I also note that among the many content blocks available, there is a Classic Editor block I can insert and use as well, even in the middle of a post or page constructed with the Gutenberg Editor. What this means is that you will still be able to use the Classic Editor for your posts and pages when the time comes to update to WordPress 5.0.

That wraps up our first glance into the Gutenberg editor. For a closer look at the 27 content block types and their styles to the various toolbars, embeds and dropdown options, the ease with which you can move blocks up and down the page, the ability to create reusable shared blocks and more our article on blocks, toolbars and options has you covered.

How should you prepare?

Let’s now turn our attention to what kinds of resources can help us along the way of familiarizing ourselves with Gutenberg.

While the editor interface is the most drastic change and will predominantly affect writers and editors, WordPress website administrators have a responsibility to manage the process of preparing their whole team and website for Gutenberg.

Web administrators should:

  1. Dive into Gutenberg themselves. Even if you don’t write or publish on WordPress, you should read up on Gutenberg WordPress 5.x. Gain a least a passing familiarity with it, assemble a resource list for your team and visit a sandbox testing site like frontenberg.
  2. Meet with, or notify, all of your site’s editors, authors and contributors who interact with the pages’ and posts’ editing interface. Explain the change, visit a sandbox site together and provide helpful links (several are provided below) to articles or videos on Gutenberg. Explain to them that they will still be able to use the classic editor and show them how to find that. Provide a testing environment where they can experiment making posts the new way with blocks.
  3. Contact your web developer. Have them download the plugin and set up a testing site for the writers on staff to play with. If your site is using a custom theme, confirm that your custom theme is compatible with WordPress 5.x. Provide them with the links listed below as well as where to find the project on GitHub.
  4. Take a look at your theme’s and plugins’ homepages to see if they have mentions of their compatibility with Gutenberg. Check back in with your web developer to see how the theme and plugins are performing on your test site.
  5. Encourage your team to offer feedback, if they have any, to the WordPress core developers as well as to your theme and plugin authors. Everyone is using different combinations of themes and plugins or using WordPress in different settings. Your team’s feedback is valuable. It may be unique and there is no way some of the smaller web shops can simulate all of the possible scenarios that users and devs will run across using Gutenberg.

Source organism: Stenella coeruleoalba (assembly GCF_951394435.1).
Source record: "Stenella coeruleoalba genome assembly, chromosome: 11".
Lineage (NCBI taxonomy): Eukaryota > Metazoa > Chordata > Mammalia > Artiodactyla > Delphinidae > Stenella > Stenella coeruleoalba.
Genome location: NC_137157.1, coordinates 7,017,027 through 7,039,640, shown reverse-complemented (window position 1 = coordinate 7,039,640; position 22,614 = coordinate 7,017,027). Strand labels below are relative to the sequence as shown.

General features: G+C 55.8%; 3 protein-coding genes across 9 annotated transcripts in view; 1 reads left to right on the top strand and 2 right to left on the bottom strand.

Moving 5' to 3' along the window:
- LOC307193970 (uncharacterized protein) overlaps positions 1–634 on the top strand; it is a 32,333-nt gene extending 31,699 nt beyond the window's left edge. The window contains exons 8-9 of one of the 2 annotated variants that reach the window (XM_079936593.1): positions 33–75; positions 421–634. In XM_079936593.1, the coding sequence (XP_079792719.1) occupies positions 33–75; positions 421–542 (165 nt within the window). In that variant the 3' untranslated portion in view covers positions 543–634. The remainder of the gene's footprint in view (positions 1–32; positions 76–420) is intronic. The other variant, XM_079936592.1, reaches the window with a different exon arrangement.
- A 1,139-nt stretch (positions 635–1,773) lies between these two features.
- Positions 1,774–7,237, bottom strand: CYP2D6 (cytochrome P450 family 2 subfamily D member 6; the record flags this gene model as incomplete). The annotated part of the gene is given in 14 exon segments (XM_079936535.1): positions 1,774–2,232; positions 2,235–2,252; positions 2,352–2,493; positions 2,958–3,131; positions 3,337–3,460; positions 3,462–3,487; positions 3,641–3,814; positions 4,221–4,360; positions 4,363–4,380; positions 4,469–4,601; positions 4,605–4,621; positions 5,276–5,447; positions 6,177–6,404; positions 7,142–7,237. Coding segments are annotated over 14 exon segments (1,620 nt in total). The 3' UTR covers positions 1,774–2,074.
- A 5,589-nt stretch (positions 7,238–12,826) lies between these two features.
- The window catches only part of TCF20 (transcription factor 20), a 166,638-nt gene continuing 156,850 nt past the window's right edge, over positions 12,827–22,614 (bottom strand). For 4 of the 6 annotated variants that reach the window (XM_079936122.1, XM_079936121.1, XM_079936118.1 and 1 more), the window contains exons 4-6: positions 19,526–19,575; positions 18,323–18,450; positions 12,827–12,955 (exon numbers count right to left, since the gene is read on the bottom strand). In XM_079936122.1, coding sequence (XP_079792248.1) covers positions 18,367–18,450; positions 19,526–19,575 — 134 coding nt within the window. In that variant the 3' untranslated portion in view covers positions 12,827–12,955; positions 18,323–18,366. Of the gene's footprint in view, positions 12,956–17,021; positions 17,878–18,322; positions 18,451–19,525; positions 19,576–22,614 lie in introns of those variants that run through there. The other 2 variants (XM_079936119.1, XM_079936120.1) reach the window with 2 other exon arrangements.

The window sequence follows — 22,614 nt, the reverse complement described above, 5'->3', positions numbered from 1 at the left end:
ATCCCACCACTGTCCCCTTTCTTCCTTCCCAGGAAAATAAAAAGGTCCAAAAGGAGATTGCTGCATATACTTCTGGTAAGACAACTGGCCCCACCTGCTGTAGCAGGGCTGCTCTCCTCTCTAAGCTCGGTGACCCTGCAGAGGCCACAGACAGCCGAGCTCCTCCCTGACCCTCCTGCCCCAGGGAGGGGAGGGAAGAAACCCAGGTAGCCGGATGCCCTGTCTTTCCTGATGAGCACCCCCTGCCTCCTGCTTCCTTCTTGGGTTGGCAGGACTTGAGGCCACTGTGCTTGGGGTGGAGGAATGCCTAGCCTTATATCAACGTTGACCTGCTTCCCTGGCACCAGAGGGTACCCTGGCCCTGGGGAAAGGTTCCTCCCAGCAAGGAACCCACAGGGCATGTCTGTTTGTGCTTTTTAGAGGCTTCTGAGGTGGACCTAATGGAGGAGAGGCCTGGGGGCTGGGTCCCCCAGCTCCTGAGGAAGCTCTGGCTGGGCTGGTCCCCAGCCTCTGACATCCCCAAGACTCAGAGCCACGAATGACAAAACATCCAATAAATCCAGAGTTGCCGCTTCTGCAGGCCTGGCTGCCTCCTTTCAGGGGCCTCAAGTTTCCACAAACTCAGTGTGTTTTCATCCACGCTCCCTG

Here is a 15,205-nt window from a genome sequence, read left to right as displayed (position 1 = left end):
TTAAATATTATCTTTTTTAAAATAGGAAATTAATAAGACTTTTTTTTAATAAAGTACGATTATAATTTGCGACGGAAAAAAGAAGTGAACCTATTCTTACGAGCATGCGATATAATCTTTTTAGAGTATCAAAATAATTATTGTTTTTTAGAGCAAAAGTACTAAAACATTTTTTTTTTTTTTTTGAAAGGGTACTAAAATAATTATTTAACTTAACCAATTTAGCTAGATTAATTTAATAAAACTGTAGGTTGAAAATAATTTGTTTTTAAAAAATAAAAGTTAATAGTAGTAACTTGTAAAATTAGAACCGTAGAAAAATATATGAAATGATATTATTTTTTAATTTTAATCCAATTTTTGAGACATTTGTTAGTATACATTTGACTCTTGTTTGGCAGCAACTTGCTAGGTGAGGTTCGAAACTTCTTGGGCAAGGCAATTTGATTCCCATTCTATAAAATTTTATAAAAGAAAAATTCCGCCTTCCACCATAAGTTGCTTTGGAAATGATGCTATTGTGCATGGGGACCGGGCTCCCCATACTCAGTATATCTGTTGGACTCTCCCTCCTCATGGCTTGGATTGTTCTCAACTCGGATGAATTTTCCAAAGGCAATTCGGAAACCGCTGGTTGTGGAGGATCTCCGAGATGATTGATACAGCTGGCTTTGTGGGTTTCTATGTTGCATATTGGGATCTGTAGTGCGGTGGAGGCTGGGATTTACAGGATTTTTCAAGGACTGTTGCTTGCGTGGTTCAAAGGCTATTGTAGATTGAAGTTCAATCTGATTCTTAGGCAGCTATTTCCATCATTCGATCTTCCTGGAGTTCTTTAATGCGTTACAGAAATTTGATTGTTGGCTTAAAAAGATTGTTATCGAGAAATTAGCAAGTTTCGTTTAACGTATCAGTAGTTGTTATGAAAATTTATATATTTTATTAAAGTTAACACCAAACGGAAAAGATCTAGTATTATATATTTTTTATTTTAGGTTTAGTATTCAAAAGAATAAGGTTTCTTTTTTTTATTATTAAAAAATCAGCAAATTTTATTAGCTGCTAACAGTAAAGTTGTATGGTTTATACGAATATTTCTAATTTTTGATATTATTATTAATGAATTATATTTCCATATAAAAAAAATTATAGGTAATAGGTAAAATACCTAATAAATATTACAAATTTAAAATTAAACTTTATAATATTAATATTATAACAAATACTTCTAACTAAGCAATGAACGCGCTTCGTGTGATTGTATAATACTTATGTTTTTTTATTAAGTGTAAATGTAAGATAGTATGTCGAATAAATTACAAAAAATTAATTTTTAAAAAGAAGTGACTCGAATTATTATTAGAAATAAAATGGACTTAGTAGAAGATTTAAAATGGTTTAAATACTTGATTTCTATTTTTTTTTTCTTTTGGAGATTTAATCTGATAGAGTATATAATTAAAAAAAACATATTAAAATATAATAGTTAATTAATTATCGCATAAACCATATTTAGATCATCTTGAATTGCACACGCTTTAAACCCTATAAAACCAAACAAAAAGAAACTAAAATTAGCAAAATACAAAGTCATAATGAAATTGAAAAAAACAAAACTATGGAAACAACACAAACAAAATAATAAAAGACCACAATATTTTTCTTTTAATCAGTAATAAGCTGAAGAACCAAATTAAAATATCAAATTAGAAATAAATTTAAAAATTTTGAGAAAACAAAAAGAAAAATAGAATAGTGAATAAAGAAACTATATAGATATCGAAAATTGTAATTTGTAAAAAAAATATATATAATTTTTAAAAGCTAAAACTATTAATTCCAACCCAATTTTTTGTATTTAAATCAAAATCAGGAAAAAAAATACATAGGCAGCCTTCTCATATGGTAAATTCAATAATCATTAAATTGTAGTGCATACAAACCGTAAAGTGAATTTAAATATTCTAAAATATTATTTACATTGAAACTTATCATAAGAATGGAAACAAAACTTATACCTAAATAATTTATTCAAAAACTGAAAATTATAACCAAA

What are some resources to help us get the most from Gutenberg?

As Gutenberg continues to develop, the following resources should prove useful for the overall general WordPress audience; from users, writers and site administrators to designers and developers:

For developers interested in learning more:

Concluding thoughts

WordPress 5.0 brought a host of interesting changes to the world of WordPress publishing and web development. Block-based page construction capable of rich page layout is just the starting point from where the editor experience, and WordPress core, will be able to go. Gutenberg continues to evolve with more refinements and additional capabilities.

WordPress took a big step forward with Gutenberg. With it came some exciting and fresh possibilities for how your nonprofit or small business WordPress website is able to present content and interact with your site’s visitors.

If there is anything that AmDee can help you with in familiarizing yourself with, or in transitioning to, Gutenberg, please feel free to get in touch.

gutenberg wordpress tutorial
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Jeff C.

Jeff Creamer is a DC-based WordPress website administrator, tutor and consultant. He has been helping small businesses and nonprofits launch and manage their WordPress sites since 2013.

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Kristy Bauman